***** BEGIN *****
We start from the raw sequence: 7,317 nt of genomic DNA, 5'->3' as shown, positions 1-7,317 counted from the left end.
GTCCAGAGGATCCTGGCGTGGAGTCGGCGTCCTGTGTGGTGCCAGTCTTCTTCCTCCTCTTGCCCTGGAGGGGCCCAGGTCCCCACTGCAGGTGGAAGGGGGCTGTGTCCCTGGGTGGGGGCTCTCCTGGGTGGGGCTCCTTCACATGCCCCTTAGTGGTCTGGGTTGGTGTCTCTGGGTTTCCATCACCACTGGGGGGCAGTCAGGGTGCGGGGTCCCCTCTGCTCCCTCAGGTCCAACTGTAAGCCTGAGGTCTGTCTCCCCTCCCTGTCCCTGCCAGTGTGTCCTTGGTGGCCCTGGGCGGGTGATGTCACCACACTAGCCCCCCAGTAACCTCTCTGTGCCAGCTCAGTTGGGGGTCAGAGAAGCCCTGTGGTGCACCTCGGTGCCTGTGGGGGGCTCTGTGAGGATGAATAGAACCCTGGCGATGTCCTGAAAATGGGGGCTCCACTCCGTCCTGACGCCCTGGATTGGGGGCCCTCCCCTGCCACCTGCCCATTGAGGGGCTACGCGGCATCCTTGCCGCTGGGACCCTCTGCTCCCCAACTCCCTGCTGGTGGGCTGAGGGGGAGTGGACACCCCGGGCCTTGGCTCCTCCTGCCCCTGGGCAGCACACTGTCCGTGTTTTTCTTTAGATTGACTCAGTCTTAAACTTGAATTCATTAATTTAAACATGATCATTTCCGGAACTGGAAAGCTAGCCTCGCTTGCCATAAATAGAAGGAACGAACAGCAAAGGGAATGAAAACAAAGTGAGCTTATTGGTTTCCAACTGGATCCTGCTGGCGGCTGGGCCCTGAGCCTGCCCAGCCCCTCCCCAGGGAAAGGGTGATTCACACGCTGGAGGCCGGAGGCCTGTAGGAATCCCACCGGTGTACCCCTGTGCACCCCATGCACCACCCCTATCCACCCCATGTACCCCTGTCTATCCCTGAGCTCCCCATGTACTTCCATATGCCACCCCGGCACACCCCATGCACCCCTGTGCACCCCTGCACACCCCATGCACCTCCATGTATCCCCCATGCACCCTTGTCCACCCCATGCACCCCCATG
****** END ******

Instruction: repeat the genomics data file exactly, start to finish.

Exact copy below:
We start from the raw sequence: 7,317 nt of genomic DNA, 5'->3' as shown, positions 1-7,317 counted from the left end.
GTCCAGAGGATCCTGGCGTGGAGTCGGCGTCCTGTGTGGTGCCAGTCTTCTTCCTCCTCTTGCCCTGGAGGGGCCCAGGTCCCCACTGCAGGTGGAAGGGGGCTGTGTCCCTGGGTGGGGGCTCTCCTGGGTGGGGCTCCTTCACATGCCCCTTAGTGGTCTGGGTTGGTGTCTCTGGGTTTCCATCACCACTGGGGGGCAGTCAGGGTGCGGGGTCCCCTCTGCTCCCTCAGGTCCAACTGTAAGCCTGAGGTCTGTCTCCCCTCCCTGTCCCTGCCAGTGTGTCCTTGGTGGCCCTGGGCGGGTGATGTCACCACACTAGCCCCCCAGTAACCTCTCTGTGCCAGCTCAGTTGGGGGTCAGAGAAGCCCTGTGGTGCACCTCGGTGCCTGTGGGGGGCTCTGTGAGGATGAATAGAACCCTGGCGATGTCCTGAAAATGGGGGCTCCACTCCGTCCTGACGCCCTGGATTGGGGGCCCTCCCCTGCCACCTGCCCATTGAGGGGCTACGCGGCATCCTTGCCGCTGGGACCCTCTGCTCCCCAACTCCCTGCTGGTGGGCTGAGGGGGAGTGGACACCCCGGGCCTTGGCTCCTCCTGCCCCTGGGCAGCACACTGTCCGTGTTTTTCTTTAGATTGACTCAGTCTTAAACTTGAATTCATTAATTTAAACATGATCATTTCCGGAACTGGAAAGCTAGCCTCGCTTGCCATAAATAGAAGGAACGAACAGCAAAGGGAATGAAAACAAAGTGAGCTTATTGGTTTCCAACTGGATCCTGCTGGCGGCTGGGCCCTGAGCCTGCCCAGCCCCTCCCCAGGGAAAGGGTGATTCACACGCTGGAGGCCGGAGGCCTGTAGGAATCCCACCGGTGTACCCCTGTGCACCCCATGCACCACCCCTATCCACCCCATGTACCCCTGTCTATCCCTGAGCTCCCCATGTACTTCCATATGCCACCCCGGCACACCCCATGCACCCCTGTGCACCCCTGCACACCCCATGCACCTCCATGTATCCCCCATGCACCCTTGTCCACCCCATGCACCCCCATG